- , THE 'NEW - FALL1 SUITS
OUR MR. PATTERSON
Has Just returned this week irom tte Northern markets' where he purchas
' " ed 115,000 stock of goods preparatory ,' to .'moving ' Into thfe handsome new , ,
building now being erected'for him on the cornerj of .Fourth avenue and Main; : .
street. Mr. Patterson had a large shipment of ready-to-wear goods express
ed as 'well as latest creations in patterned millinery.
The BALANCE OP THIS. MAMMOTH Stock is being received daily by ex-
press and freight
A most pleasing array lot new Fall Suits' await your approval hi our Keady-to:Wear, skon. We . feel
sure of your approval for. never have suits been so reserving of it. , . ' . , r
Now is the Time to Buy your Fall Suit and Coat,
This! is the home of thefainous Empress R. and B. and Stylart garments. - Grand display this week.
Suits and Coats for Mother, Sister and Grandmother Pick your choice early, . ; r . ,
$15.00, $18,007 $20.00 ( $25.00. : $27:50
The Best $20 Suit in Hendersonville. . Special Coat Sale Now On,
ESSES & SUITS
Dress'your children in simple substancial clothes ami you will find it a pay
ing proposition. School days are here. We handle oe of , the best lines of
boys' clothing on the market. Widow Jones Suits and others.
$10 Suits, 10 to 15 years, Special...... $7.50
$15 Suits, 12 to 16 years, long pants, Special $10.50
New Line ofWool and Mixed Sweaters
tine of Ready-made Girl's Dresses, Select now 49c, 59c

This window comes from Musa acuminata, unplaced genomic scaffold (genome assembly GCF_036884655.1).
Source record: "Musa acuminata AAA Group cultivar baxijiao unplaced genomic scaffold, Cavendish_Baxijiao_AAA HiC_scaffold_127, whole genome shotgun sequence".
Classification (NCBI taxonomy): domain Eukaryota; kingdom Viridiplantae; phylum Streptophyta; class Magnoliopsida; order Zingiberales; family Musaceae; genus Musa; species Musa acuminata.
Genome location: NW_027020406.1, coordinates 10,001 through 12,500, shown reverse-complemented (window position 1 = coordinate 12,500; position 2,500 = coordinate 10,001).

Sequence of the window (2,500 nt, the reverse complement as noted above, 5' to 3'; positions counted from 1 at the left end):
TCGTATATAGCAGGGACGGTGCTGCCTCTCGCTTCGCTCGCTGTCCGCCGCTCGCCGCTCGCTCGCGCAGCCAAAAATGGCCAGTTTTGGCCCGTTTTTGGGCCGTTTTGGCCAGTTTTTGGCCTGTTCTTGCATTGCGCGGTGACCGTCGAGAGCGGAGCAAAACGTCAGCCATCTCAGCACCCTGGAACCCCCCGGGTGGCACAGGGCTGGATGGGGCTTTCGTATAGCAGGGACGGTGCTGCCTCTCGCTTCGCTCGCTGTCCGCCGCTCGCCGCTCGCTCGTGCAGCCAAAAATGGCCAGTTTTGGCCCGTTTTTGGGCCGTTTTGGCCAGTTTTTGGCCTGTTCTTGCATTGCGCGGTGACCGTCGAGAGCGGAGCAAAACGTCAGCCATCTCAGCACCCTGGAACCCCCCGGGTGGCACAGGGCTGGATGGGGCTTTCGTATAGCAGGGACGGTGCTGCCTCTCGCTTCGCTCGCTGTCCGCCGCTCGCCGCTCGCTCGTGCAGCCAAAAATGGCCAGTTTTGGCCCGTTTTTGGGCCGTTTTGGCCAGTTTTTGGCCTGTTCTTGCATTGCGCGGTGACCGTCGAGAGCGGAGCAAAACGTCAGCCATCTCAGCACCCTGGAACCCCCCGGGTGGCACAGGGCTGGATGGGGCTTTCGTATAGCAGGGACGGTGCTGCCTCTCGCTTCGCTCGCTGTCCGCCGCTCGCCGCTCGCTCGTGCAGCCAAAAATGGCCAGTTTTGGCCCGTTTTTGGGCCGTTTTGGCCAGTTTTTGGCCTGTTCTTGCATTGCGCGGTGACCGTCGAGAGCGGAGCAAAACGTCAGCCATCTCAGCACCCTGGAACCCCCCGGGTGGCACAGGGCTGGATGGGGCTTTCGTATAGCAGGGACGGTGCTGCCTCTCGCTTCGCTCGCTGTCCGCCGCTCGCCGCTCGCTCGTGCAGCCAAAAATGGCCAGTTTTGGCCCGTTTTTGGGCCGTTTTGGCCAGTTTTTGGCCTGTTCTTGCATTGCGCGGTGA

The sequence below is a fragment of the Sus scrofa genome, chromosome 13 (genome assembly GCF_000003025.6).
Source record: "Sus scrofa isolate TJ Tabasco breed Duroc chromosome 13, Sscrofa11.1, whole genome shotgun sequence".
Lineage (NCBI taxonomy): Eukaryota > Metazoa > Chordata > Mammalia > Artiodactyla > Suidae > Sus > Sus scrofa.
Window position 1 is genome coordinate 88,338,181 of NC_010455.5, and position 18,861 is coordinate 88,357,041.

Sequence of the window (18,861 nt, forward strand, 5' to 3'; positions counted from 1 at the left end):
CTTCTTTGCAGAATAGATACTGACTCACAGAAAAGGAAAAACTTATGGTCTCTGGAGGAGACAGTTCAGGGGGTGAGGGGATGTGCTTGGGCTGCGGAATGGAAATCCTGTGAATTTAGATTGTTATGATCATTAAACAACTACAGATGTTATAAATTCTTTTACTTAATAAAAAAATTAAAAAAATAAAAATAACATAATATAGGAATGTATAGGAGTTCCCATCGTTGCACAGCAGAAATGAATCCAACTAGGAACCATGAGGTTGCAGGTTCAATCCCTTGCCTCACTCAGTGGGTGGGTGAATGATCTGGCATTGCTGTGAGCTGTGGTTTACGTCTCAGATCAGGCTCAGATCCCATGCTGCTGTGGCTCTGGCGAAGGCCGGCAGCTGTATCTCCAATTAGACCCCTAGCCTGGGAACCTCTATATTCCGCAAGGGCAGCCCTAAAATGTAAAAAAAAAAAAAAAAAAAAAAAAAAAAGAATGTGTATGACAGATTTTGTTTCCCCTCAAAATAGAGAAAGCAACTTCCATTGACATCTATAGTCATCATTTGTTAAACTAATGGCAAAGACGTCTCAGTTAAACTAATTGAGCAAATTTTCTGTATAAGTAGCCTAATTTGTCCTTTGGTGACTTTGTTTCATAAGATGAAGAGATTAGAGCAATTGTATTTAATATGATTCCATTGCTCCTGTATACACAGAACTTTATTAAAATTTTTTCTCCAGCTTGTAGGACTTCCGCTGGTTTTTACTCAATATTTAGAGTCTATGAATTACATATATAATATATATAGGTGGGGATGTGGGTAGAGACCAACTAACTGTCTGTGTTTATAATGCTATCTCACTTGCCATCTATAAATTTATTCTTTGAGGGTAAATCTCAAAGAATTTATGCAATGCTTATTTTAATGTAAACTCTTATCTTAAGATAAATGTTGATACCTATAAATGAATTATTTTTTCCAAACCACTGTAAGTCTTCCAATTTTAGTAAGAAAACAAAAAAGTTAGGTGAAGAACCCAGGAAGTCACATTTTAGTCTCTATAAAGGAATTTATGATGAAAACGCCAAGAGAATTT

$1,23 to $7.00 I
-. . - . --; ; - i
' '. -
Your presence is earnestly desired to inspect? the greatest line of millinery
we have ever had the pleasure of showing . ;
Superb models and patterns whichi are now so much, the rage in all the
large cities. ' ;' '
SHOES - ETC ; EXTRA
You need not look elsewhere for shoes. We have just the last ana size you
' want and our footwear is not as high 'as some stores are selling for.
High Grade Shoes
$3 to $8
Ladies' High-Tdp Shoes . Children's School Shose
- - -. -
$2.50 to $8 $1 to $4
hi e r
NOTICE-Our Stores will be closed Monday and Tuesday, Sept. 17-18th on account of Jewish Holidays
V KO AD BUILDING UXDEli
DISCUSSION LAST TYEEK.
(Forest City Free Press.)
The proposition made by the state
highway commission to contribute
$16,000 toward putting in repair the
road from Cleveland county line to the
Henderson county line and to take
over and maintain same in future, pro
vided the county contribute a like
amount, was referred to the townships
through which the highway runsjby
the road convention at RutherfOTflftcsf
Wednesday. '. ' . -AM
The meeting was called to order by
Sol Gallert J. B. Freeman was elect
ed chairman and W. . Croker, secre
tary. The first move was made by
Mr. Gallert, who argued that the coun
ty as a whole should bear the expense
and not the townships. He was sup
ported by the chairman. Dr. L. B.
Mors and others. K. S. Tanner, Zeb
Jenkins and others favored the, town
ships handling the matter and the
fight was on.
The county commissioners - were
sent for and asked if they would issue
the bonds upon a petition qf a majority
of the taxpayers of the county. Mr.
Wilkins stated that he didn't want
anything to do.jvith a petition and the
other members indicated that it would
take a vote of the people to secure the
bonds. No county-wide election can